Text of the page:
It is critical to ensure that the valuable information that a business stores and makes available through software applications and web services is secure, protected from unauthorized users and malicious attackers. But it is also critical that these protected resources, such as credit card information or Social Security numbers, be immediately accessible to authorized, legitimate users and systems to conduct business transactions.
To provide secure access to information, applications and services can apply a variety of security measures. Mule runtime engine (Mule) provides several tools and methods that enables you to protect applications:
Securing application configuration properties
Using the Cryptography module
Configuring a FIPS 140-2 certified environment
Securing flows with Spring security
Configuring TLS cryptographic protocol
Obtaining access to protected resource using Oath Authorization Grant Types
Configuring the Mule Secure Token Service
Secure Configuration Properties
Encrypting configuration properties for your applications involves creating a secure configuration properties file, defining the secure properties in the file, and configuring the file in your project with the Mule Secure Configuration Properties Extension module.
See details in Secure Configuration Properties
The Cryptography module provides the following main cryptography capabilities to a Mule application:
Symmetric and asymmetric encryption and decryption of messages
Message signing and signature validation of signed messages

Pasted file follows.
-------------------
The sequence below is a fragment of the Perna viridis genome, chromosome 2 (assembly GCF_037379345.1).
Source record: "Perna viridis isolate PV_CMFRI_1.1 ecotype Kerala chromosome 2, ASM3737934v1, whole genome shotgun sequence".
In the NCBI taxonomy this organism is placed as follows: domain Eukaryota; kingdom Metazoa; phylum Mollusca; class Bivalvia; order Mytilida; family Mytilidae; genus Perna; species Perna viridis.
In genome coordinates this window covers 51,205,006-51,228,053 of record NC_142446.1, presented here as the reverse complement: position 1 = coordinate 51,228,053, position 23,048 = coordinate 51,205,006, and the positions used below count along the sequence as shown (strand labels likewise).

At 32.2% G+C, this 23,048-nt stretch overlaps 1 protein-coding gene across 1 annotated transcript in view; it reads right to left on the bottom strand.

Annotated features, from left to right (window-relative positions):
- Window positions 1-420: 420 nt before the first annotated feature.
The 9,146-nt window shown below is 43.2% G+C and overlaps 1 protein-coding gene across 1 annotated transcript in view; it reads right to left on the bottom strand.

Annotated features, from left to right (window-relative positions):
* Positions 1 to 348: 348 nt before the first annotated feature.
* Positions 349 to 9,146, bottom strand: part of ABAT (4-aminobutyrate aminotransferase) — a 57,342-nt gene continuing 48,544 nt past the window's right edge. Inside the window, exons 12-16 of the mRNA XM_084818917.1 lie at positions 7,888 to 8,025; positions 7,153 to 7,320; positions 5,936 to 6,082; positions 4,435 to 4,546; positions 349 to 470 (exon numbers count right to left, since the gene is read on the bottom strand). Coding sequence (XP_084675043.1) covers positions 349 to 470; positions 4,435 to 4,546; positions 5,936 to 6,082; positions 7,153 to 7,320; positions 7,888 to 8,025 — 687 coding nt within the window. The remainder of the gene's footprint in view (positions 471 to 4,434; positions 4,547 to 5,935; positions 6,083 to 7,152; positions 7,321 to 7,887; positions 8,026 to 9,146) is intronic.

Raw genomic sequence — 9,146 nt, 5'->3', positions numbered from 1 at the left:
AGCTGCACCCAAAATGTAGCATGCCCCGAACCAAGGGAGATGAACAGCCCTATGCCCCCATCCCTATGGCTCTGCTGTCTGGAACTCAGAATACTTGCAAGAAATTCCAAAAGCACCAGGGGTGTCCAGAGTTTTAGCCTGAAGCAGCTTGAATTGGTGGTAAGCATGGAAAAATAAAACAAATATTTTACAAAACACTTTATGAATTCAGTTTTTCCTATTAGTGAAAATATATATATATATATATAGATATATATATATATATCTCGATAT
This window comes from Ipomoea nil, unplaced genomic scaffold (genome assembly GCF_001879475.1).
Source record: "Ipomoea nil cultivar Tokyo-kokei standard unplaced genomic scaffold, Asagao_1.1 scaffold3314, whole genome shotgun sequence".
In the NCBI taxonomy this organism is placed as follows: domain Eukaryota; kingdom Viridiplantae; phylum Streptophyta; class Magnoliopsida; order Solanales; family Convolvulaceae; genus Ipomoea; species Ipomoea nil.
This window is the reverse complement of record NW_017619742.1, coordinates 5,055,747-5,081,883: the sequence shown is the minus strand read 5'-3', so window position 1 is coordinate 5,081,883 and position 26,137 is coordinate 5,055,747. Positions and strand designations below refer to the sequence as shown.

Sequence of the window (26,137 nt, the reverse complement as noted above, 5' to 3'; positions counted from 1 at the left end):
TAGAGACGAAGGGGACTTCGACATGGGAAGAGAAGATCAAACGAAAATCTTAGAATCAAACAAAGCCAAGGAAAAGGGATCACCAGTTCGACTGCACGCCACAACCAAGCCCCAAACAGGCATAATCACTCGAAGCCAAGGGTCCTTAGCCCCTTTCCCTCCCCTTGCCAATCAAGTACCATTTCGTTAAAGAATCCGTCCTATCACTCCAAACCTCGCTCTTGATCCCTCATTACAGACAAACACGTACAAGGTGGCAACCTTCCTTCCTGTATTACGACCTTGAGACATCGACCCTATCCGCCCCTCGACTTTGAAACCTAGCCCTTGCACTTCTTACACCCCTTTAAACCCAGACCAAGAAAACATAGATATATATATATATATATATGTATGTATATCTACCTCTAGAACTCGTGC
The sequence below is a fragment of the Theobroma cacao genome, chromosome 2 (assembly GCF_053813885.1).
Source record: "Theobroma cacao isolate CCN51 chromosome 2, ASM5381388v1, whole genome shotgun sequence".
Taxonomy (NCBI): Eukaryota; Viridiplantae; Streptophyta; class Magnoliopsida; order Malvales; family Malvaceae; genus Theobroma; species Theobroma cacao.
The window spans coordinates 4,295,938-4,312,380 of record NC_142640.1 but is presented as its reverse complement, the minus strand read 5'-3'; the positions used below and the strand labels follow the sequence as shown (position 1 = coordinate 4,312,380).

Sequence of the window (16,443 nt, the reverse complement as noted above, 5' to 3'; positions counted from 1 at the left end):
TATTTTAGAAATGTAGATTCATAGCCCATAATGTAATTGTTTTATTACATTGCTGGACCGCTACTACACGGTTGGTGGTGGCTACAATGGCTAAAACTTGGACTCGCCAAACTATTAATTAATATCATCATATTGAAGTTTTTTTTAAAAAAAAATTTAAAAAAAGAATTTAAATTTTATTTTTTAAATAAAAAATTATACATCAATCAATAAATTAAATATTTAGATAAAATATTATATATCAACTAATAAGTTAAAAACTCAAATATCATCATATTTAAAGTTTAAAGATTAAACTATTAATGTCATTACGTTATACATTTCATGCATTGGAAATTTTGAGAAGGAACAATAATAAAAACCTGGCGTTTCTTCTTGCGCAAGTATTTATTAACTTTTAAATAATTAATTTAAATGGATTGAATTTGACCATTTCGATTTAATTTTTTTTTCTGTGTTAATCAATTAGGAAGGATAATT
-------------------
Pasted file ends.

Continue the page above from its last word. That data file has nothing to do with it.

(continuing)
This module supports three different strategies to encrypt and sign your messages:
See details in Cryptography Module.
FIPS 140-2 Compliance Support
You can configure Mule 4 to run in a FIPS 140-2 certified environment if you meet the following two requirements:
A certified cryptography module installed in your Java environment
Mule settings adjusted to run in FIPS security mode
See details in FIPS 140-2 Compliance Support
Spring Security provides authentication and authorization via JAAS, LDAP, CAS (Yale Central Authentication service), and DAO. The following topics help get you started securing your flows using Spring Security:
Configure LDAP Provider for Spring Security
Perform component authorization, or use it as a Mule security provider.
Component Authorization Using Spring Security
Configure authorization using Spring Security features on your Mule components, so that users with different roles can only invoke certain methods.
TLS is a cryptographic protocol that provides communications security for your Mule app. Mule 4.x supports Transport Layer Security (TLS) 1.1 and 1.2.
See details in TLS Configuration
OAuth Authorization Grant Types
There are four types of authorization grants that an OAuth consumer (a client app) can use to obtain access to a protected resource from an OAuth service provider: Authorization Code, Implicit, Resource Owner Password Credentials, and Client Credentials.
See details in OAuth Authorization Grant Types
Mule Secure Token Service
Mule supports the OAuth 2.0 protocol. How you configure OAuth 2.0 authorization depends on your OAuth role and objective.
See details in Mule Secure Token Service